An important question is:
In what kind of internal situation this heritage police would have to operate in? And who should they answer to?
For instance in a country like Italy, where the political situation is relatively stable, the protection of the national cultural heritage is entrusted to a special military police, the Carabinieri per la Tutela del Patrimonio Culturale. They are organised, educated, armed, equipped, and most importantly paid
to control the territory, recover artifacts and stop the tombaroli.
Yet, the problem is under control, but certainly not solved. Why is it so? Well, fist of all it is a matter of money. Resources and men are obviously insufficient and the territory, as well as the patrimony, is too vast and difficult to control.
In the international panorama Italy can be considered as one of the best examples that I could have given to you. However, we should now start looking into countries where the political and social situation is not so stable; where war, poverty and unemployment are serious; or where conflict has created a serious power vacuum.
Answering to one of his detractors Professor Rothfield questioned:If you don't like my idea, I would like to hear what you suggest should be done to keep museums, archaeological sites, and storehouses safe during times when the normal policing power of the state disappears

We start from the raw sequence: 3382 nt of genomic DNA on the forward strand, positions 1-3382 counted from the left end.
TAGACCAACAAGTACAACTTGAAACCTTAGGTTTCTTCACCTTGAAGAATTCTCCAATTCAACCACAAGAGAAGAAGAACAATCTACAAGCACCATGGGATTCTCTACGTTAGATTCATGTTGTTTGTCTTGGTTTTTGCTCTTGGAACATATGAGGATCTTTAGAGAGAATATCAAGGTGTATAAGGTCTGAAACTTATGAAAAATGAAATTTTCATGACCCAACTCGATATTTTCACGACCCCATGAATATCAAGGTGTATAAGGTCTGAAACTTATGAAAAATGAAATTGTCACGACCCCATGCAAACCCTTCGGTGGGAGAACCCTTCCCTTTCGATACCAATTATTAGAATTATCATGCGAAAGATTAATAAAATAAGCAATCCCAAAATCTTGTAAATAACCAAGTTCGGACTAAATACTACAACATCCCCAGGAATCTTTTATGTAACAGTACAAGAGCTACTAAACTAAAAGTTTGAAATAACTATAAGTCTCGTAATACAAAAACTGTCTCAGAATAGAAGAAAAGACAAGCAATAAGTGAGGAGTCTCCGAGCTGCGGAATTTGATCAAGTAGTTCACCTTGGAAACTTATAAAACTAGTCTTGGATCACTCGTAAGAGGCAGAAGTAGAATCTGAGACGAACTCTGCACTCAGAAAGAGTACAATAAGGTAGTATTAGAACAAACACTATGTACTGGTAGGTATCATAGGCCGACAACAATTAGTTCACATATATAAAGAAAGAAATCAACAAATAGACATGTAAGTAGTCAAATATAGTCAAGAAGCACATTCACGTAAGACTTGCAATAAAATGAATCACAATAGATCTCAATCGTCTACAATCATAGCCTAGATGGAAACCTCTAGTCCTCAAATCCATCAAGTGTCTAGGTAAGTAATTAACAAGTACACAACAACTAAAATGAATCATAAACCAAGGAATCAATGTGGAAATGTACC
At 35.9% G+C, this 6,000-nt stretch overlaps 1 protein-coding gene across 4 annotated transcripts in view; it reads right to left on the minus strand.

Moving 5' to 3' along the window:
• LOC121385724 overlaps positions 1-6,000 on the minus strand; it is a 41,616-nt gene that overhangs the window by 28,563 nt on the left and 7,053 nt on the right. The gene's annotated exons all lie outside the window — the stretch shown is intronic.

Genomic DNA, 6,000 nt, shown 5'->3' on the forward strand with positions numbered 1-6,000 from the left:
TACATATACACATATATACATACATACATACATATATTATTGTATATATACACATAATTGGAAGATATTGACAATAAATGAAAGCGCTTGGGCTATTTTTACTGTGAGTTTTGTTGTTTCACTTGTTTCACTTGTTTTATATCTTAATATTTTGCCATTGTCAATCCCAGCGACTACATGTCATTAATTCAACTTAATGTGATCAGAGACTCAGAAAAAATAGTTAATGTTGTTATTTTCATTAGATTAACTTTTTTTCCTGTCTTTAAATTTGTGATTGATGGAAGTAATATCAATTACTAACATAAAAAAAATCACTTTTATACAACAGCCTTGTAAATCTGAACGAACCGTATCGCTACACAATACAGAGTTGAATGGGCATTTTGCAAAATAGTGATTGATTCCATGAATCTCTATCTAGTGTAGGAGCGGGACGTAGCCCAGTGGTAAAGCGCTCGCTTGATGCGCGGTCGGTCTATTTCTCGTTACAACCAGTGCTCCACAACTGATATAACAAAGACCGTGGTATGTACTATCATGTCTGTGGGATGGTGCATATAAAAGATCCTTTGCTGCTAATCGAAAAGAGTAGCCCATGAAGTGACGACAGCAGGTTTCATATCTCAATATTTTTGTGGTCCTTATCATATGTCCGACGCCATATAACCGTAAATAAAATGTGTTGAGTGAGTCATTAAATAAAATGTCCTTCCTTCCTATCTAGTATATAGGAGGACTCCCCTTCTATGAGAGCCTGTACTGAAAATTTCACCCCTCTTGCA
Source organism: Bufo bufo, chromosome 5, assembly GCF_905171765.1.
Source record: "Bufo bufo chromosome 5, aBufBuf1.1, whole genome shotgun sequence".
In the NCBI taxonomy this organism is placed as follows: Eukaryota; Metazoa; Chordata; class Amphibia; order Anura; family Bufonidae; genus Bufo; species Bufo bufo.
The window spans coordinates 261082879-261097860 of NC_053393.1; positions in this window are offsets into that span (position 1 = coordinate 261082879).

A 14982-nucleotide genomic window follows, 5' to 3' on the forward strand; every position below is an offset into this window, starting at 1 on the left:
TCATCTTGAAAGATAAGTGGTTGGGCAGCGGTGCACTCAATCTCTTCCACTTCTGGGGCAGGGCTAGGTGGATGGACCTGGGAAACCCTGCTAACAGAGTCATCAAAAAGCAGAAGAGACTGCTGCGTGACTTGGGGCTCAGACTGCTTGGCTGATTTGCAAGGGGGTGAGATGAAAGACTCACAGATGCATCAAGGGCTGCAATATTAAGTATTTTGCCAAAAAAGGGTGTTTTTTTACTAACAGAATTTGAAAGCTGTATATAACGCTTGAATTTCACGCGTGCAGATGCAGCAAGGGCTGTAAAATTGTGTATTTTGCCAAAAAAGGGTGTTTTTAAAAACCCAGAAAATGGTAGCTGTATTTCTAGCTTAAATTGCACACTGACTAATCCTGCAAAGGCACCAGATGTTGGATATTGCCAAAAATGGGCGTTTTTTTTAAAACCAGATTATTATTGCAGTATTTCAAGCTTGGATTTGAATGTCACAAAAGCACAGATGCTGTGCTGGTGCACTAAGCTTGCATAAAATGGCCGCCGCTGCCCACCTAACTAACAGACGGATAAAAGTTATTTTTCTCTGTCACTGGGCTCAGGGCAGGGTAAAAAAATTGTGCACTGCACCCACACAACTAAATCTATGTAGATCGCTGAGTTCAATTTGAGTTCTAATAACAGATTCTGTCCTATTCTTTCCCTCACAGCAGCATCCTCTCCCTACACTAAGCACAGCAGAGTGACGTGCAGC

Well, no doubt that in these situations one of the first things that will disappear is law enforcement. Stability is necessary for the law to be respected, and in these cases it usually takes a long of time before it is reached and even longer before law and order are reestablished. I agree with Professor Rothfield when he states that it is exactly in this phase that archaeological sites and museums are most in danger. However, I also recognize that this is the phase in which armed guards are more likely to fail their task.
It is a matter of priorities, resources and motivation.